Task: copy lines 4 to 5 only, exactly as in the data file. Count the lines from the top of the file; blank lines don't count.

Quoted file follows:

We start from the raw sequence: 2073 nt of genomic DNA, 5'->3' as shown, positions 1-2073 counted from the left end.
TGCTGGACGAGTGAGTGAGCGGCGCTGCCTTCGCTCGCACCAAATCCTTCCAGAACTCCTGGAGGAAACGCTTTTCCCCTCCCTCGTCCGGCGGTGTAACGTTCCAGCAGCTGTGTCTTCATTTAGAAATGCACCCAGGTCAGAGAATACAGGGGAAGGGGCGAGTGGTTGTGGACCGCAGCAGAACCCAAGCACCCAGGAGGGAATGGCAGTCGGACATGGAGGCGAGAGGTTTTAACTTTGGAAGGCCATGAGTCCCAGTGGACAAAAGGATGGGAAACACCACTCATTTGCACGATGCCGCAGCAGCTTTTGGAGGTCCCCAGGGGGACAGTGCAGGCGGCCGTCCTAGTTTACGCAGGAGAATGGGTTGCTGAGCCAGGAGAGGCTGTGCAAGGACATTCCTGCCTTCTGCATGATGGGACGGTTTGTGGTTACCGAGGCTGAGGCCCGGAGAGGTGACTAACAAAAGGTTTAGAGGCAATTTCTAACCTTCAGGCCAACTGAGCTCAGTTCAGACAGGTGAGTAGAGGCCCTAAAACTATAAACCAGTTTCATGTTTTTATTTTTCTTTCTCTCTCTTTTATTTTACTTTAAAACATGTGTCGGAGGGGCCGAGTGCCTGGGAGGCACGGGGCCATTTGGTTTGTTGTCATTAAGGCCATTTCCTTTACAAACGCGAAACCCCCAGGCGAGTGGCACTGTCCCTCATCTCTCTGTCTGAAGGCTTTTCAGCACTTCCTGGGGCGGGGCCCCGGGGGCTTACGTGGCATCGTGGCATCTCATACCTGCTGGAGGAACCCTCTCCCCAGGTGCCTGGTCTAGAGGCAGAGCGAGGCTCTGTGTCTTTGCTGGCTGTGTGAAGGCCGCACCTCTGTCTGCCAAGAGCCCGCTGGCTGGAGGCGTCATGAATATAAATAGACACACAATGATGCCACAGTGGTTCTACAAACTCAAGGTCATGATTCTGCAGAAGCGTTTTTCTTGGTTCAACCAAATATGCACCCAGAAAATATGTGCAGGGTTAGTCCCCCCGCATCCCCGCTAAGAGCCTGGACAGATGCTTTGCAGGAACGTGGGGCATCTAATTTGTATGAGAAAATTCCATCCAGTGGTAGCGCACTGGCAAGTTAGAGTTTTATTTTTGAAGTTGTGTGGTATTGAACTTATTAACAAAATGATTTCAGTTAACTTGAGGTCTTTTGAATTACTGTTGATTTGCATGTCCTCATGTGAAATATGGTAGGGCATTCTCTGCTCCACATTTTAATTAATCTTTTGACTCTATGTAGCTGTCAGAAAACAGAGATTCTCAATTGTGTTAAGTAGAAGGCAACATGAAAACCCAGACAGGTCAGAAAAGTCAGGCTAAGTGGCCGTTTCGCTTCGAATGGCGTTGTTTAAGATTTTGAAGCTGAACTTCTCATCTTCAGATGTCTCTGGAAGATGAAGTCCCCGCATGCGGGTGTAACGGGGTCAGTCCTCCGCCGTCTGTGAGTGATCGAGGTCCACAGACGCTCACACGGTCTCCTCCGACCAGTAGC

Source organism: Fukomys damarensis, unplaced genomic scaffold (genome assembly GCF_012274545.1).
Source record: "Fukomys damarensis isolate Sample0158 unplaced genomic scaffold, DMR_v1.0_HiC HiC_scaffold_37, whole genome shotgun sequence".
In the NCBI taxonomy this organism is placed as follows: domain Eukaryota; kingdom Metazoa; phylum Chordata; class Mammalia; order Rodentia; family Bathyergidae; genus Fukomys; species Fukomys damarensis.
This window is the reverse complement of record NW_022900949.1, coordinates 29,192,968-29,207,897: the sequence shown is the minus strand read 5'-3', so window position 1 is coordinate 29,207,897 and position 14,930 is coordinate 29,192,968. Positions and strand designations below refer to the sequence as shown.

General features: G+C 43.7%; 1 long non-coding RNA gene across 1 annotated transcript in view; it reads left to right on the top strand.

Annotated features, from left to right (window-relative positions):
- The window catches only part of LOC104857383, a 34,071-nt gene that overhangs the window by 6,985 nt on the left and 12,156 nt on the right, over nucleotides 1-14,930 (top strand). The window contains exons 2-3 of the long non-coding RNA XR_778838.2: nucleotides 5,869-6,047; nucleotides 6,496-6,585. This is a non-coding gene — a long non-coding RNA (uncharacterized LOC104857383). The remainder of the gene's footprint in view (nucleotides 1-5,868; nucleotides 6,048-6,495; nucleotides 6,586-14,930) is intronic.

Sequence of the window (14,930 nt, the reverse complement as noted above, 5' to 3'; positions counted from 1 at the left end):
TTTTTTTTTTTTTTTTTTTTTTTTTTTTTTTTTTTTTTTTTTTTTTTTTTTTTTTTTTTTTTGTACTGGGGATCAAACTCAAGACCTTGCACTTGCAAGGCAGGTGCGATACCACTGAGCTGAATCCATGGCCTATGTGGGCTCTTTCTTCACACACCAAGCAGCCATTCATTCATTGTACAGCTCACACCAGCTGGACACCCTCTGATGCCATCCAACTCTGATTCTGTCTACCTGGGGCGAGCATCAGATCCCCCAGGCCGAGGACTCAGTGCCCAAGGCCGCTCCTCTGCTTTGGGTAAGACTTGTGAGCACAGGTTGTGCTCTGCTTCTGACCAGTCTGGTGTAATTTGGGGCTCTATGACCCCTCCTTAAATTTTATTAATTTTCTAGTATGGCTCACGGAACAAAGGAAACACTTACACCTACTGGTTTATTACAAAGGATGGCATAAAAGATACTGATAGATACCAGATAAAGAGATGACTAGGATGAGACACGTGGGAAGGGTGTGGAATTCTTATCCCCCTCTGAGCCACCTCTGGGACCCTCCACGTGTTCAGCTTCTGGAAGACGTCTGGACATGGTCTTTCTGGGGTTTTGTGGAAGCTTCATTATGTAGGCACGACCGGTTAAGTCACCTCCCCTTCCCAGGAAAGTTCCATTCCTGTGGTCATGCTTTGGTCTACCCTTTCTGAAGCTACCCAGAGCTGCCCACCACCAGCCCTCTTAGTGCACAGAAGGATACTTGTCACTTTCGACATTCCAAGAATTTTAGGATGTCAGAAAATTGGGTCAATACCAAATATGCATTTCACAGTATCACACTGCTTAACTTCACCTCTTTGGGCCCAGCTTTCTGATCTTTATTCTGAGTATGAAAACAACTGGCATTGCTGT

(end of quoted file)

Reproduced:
Source record: "Fukomys damarensis isolate Sample0158 unplaced genomic scaffold, DMR_v1.0_HiC HiC_scaffold_37, whole genome shotgun sequence".
In the NCBI taxonomy this organism is placed as follows: domain Eukaryota; kingdom Metazoa; phylum Chordata; class Mammalia; order Rodentia; family Bathyergidae; genus Fukomys; species Fukomys damarensis.